AI Centre’s major online event welcomed key experts to shed light on future of AI and healthcare

Topic: Event
Launching AI Platforms
Launching AI Platforms

This March, the London Medical Imaging & AI Centre for Value-Based Healthcare held an online event, Launching AI platforms for the NHS: 2021-2023. Featuring keynote speakers and expert panelists exploring topics including wide-scale deployment of AI in hospitals and building an AI-ready NHS workforce, it was attended by an audience of over 650.

You can now view the event recording and highlights or download the post-event report.

The event brought together experts from healthcare, technology, and research to focus on the key challenges, opportunities and implications deploying AI platforms has for the NHS. 

The Centre welcomed keynote speakers Lord David Prior, Chair of NHS England, who spoke of the importance of the NHS embracing technological advances through AI to evolve with a changing population’s health needs and Dr Indra Joshi, Director of AI at NHSX, who took the audiences through the objectives and activities of the NHSX Labs. 

Professor Reza Razavi, Director of the AI Centre, outlined the Centre’s mission. “The Centre is focusing not only on high-quality care, but also on a value-based healthcare proposition for patients who do care about cost-efficient precision medicine and of course for the NHS to make sure that our tax pounds go further, and also for the UK to allow economic growth.” 

Professor Razavi said the AI Centre is doing this in multiple ways - from automating reporting, to looking at the patient pathway and considering a re-design which prioritises diagnostics and guides personalised treatment, thus reducing costs that are not contributing to patient value.

Two panels followed, the first Building an AI ready workforce: upskilling NHS staff for AI chaired by Dr Nadine Hachach-Haram, Clinical Innovation Lead at Guy's & St Thomas’ NHS Foundation Trust. The panelists focused on the practical aspects for integrating AI into the NHS, particularly in terms of equipping staff – the key users – with the tools, resources and knowledge to ensure optimal outcomes. The panelists set the scene, discussed challenges and opportunities, and looked to solutions for the future, channeling those back to actionable steps.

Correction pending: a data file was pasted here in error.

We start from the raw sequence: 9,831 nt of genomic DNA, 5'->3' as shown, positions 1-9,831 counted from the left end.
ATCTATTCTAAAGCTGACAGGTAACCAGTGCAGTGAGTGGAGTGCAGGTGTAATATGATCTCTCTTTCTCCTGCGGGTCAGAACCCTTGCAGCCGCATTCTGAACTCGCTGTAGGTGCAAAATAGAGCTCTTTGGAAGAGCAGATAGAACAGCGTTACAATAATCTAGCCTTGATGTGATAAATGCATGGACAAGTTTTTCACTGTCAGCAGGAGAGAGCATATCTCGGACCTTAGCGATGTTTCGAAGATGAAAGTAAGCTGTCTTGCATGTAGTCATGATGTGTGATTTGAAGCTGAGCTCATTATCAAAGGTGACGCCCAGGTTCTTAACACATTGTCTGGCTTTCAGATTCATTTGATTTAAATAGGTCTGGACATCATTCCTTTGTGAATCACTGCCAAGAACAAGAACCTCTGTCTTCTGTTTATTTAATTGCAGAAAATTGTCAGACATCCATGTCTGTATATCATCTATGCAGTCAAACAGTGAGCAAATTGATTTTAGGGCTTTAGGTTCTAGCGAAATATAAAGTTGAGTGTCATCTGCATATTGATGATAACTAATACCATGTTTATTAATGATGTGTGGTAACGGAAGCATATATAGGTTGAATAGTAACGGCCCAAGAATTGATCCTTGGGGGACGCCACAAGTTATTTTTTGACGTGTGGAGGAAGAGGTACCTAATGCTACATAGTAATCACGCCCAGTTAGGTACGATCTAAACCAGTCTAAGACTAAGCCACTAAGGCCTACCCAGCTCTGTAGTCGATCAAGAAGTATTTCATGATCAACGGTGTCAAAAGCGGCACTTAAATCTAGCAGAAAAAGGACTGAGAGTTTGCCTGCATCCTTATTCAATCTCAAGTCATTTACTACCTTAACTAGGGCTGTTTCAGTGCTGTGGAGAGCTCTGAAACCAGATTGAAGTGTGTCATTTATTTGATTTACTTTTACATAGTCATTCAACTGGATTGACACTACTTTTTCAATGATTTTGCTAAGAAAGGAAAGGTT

Key points: 

  • In the future, everyone working in healthcare will need to have a grasp of AI
  • The prevalence of hybrid roles is crucial
  • Training will be provided by many – NHS Trusts, colleges, universities, and the commercial sector 
  • Multi-disciplinarity will be critical within organisations, meaning apart from data scientists, other teams will need to come on board to oversee implementation, maintenance, use, and monitoring

In the same way that clinicians have been trained to become IT proficient, in the future all will have to have a degree of AI understanding, if not of the technology itself, of the overall framework and how they work.

Dr Jorge Cardoso, Chief Technology Officer, AI Centre, Senior Lecturer in Artificial Medical Intelligence, King’s College London

The second panel Deploying AI in a clinical setting: opportunities and challenges, chaired by Professor Nicholas Ayache, Scientific Director 3IA Côte d'Azur & Inria focused on the opportunities, challenges and practical implications of deploying AI-driven healthcare in a clinical setting. It considered the operational, clinical, and technical aspects from the perspectives of key stakeholders involved in the development, adoption, deployment, use and monitoring processes.

"There is no doubt that if we look at other environments, we’re going to have a huge amount of benefit from AI in terms of removing those repetitive tasks and allowing us to think about improving resource management -- better deployment of our technologists, our nurses, our radiologists for key tasks that can’t be automated." - Professor Vicky Goh, Professor of Cancer Imaging, King’s College London & Honorary Consultant Radiologist, Guy’s & St Thomas’ Hospital, London

Key points: 

  • Development of tools that are accessible and affordable by all is imperative
  • Tools like the Federated Learning and Interoperability Platform (FLIP) can address issues relating to data privacy and security
  • Further developing computer infrastructure is underway
  • Technology evaluation is key

Haris Shuaib, AI Transformation Lead at the AI Centre, and Topol Fellow, presented on the AI Deployment Engine (AIDE), an intelligent tool that allows healthcare providers to deploy AI models safely, effectively and efficiently by enabling the integration of AI models into clinical workflows.

Following Haris Shuaib was Dr Jorge Cardoso, Chief Technology at the AI Centre presenting on the Federated Learning Interoperability Platform (FLIP), designed to help link data from multiple NHS Trusts to enable AI at scale safely and securely. 

Beverley Bryant, Chief Digital Information Officer, Guy’s and St Thomas’ and King’s College Hospital NHS Foundation Trusts and Senior Responsible Owner for the AI Centre, who presented the closing address, said the AI Centre’s programme is an exciting and leading-edge example of how technology and healthcare can come together to truly transform healthcare delivery.